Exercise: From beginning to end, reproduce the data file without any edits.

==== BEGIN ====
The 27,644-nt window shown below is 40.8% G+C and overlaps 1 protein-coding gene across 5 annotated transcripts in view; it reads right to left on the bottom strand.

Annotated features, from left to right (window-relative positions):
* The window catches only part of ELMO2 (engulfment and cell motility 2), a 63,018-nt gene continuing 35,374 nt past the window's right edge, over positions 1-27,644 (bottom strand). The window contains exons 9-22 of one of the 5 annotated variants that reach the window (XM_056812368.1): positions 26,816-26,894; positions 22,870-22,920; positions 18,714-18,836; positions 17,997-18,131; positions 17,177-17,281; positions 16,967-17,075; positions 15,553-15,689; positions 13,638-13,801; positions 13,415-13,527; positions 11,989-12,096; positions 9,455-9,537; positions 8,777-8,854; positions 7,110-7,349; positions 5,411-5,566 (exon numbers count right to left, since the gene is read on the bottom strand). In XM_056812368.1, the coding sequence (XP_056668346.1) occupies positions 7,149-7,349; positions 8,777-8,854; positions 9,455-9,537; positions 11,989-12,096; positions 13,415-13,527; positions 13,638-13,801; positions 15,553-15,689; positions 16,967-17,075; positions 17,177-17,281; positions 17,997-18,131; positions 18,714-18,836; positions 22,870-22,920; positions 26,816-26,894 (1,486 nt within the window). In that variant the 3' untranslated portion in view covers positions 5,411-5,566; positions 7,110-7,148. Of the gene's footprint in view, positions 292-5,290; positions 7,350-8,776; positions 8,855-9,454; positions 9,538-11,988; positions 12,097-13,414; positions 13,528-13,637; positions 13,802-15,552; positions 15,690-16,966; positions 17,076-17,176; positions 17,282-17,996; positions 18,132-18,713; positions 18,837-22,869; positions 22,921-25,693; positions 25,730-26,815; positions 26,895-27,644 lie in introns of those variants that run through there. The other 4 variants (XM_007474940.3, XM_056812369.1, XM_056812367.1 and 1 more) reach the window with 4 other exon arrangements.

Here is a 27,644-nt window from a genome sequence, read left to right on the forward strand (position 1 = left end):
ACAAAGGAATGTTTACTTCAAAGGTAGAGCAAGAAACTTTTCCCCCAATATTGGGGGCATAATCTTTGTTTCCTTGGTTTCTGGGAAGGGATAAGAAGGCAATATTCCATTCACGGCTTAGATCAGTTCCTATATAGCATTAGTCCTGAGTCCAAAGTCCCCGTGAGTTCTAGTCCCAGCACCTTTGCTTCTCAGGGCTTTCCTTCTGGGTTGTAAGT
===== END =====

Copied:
The 27,644-nt window shown below is 40.8% G+C and overlaps 1 protein-coding gene across 5 annotated transcripts in view; it reads right to left on the bottom strand.

Annotated features, from left to right (window-relative positions):
* The window catches only part of ELMO2 (engulfment and cell motility 2), a 63,018-nt gene continuing 35,374 nt past the window's right edge, over positions 1-27,644 (bottom strand). The window contains exons 9-22 of one of the 5 annotated variants that reach the window (XM_056812368.1): positions 26,816-26,894; positions 22,870-22,920; positions 18,714-18,836; positions 17,997-18,131; positions 17,177-17,281; positions 16,967-17,075; positions 15,553-15,689; positions 13,638-13,801; positions 13,415-13,527; positions 11,989-12,096; positions 9,455-9,537; positions 8,777-8,854; positions 7,110-7,349; positions 5,411-5,566 (exon numbers count right to left, since the gene is read on the bottom strand). In XM_056812368.1, the coding sequence (XP_056668346.1) occupies positions 7,149-7,349; positions 8,777-8,854; positions 9,455-9,537; positions 11,989-12,096; positions 13,415-13,527; positions 13,638-13,801; positions 15,553-15,689; positions 16,967-17,075; positions 17,177-17,281; positions 17,997-18,131; positions 18,714-18,836; positions 22,870-22,920; positions 26,816-26,894 (1,486 nt within the window). In that variant the 3' untranslated portion in view covers positions 5,411-5,566; positions 7,110-7,148. Of the gene's footprint in view, positions 292-5,290; positions 7,350-8,776; positions 8,855-9,454; positions 9,538-11,988; positions 12,097-13,414; positions 13,528-13,637; positions 13,802-15,552; positions 15,690-16,966; positions 17,076-17,176; positions 17,282-17,996; positions 18,132-18,713; positions 18,837-22,869; positions 22,921-25,693; positions 25,730-26,815; positions 26,895-27,644 lie in introns of those variants that run through there. The other 4 variants (XM_007474940.3, XM_056812369.1, XM_056812367.1 and 1 more) reach the window with 4 other exon arrangements.

Here is a 27,644-nt window from a genome sequence, read left to right on the forward strand (position 1 = left end):
ACAAAGGAATGTTTACTTCAAAGGTAGAGCAAGAAACTTTTCCCCCAATATTGGGGGCATAATCTTTGTTTCCTTGGTTTCTGGGAAGGGATAAGAAGGCAATATTCCATTCACGGCTTAGATCAGTTCCTATATAGCATTAGTCCTGAGTCCAAAGTCCCCGTGAGTTCTAGTCCCAGCACCTTTGCTTCTCAGGGCTTTCCTTCTGGGTTGTAAGT